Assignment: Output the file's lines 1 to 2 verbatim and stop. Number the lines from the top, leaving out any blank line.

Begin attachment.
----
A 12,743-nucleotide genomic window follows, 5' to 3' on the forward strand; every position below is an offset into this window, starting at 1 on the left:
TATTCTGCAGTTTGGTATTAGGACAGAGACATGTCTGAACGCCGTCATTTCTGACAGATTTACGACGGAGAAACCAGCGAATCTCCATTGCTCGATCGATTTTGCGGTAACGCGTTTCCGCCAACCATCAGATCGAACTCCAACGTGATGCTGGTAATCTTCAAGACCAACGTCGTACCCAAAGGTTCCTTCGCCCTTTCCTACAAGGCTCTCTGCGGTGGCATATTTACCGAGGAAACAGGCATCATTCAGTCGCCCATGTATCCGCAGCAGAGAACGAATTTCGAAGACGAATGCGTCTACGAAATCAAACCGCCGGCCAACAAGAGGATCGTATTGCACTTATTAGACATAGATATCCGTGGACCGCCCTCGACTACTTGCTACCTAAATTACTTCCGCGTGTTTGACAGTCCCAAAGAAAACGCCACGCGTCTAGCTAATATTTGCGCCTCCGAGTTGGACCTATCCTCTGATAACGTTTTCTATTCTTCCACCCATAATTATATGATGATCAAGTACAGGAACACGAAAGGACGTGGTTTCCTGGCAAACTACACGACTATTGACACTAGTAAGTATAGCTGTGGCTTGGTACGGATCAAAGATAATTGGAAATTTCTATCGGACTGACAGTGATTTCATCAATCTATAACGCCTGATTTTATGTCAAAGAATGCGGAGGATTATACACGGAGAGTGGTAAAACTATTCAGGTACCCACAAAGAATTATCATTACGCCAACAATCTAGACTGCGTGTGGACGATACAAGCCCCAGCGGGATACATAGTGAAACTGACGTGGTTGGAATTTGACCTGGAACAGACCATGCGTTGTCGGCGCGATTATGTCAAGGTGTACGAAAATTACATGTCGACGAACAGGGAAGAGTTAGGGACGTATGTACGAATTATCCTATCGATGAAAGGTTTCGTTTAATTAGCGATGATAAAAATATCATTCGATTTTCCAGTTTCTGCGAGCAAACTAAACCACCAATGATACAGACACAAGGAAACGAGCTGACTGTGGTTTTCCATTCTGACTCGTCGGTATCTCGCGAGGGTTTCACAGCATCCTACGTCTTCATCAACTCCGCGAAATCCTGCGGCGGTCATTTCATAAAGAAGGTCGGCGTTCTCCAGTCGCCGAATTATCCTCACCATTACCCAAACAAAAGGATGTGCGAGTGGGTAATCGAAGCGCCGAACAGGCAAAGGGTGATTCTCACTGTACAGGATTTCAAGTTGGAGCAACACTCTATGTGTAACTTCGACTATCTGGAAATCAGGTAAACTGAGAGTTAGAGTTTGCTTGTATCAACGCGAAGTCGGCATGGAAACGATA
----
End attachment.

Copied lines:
A 12,743-nucleotide genomic window follows, 5' to 3' on the forward strand; every position below is an offset into this window, starting at 1 on the left:
TATTCTGCAGTTTGGTATTAGGACAGAGACATGTCTGAACGCCGTCATTTCTGACAGATTTACGACGGAGAAACCAGCGAATCTCCATTGCTCGATCGATTTTGCGGTAACGCGTTTCCGCCAACCATCAGATCGAACTCCAACGTGATGCTGGTAATCTTCAAGACCAACGTCGTACCCAAAGGTTCCTTCGCCCTTTCCTACAAGGCTCTCTGCGGTGGCATATTTACCGAGGAAACAGGCATCATTCAGTCGCCCATGTATCCGCAGCAGAGAACGAATTTCGAAGACGAATGCGTCTACGAAATCAAACCGCCGGCCAACAAGAGGATCGTATTGCACTTATTAGACATAGATATCCGTGGACCGCCCTCGACTACTTGCTACCTAAATTACTTCCGCGTGTTTGACAGTCCCAAAGAAAACGCCACGCGTCTAGCTAATATTTGCGCCTCCGAGTTGGACCTATCCTCTGATAACGTTTTCTATTCTTCCACCCATAATTATATGATGATCAAGTACAGGAACACGAAAGGACGTGGTTTCCTGGCAAACTACACGACTATTGACACTAGTAAGTATAGCTGTGGCTTGGTACGGATCAAAGATAATTGGAAATTTCTATCGGACTGACAGTGATTTCATCAATCTATAACGCCTGATTTTATGTCAAAGAATGCGGAGGATTATACACGGAGAGTGGTAAAACTATTCAGGTACCCACAAAGAATTATCATTACGCCAACAATCTAGACTGCGTGTGGACGATACAAGCCCCAGCGGGATACATAGTGAAACTGACGTGGTTGGAATTTGACCTGGAACAGACCATGCGTTGTCGGCGCGATTATGTCAAGGTGTACGAAAATTACATGTCGACGAACAGGGAAGAGTTAGGGACGTATGTACGAATTATCCTATCGATGAAAGGTTTCGTTTAATTAGCGATGATAAAAATATCATTCGATTTTCCAGTTTCTGCGAGCAAACTAAACCACCAATGATACAGACACAAGGAAACGAGCTGACTGTGGTTTTCCATTCTGACTCGTCGGTATCTCGCGAGGGTTTCACAGCATCCTACGTCTTCATCAACTCCGCGAAATCCTGCGGCGGTCATTTCATAAAGAAGGTCGGCGTTCTCCAGTCGCCGAATTATCCTCACCATTACCCAAACAAAAGGATGTGCGAGTGGGTAATCGAAGCGCCGAACAGGCAAAGGGTGATTCTCACTGTACAGGATTTCAAGTTGGAGCAACACTCTATGTGTAACTTCGACTATCTGGAAATCAGGTAAACTGAGAGTTAGAGTTTGCTTGTATCAACGCGAAGTCGGCATGGAAACGATA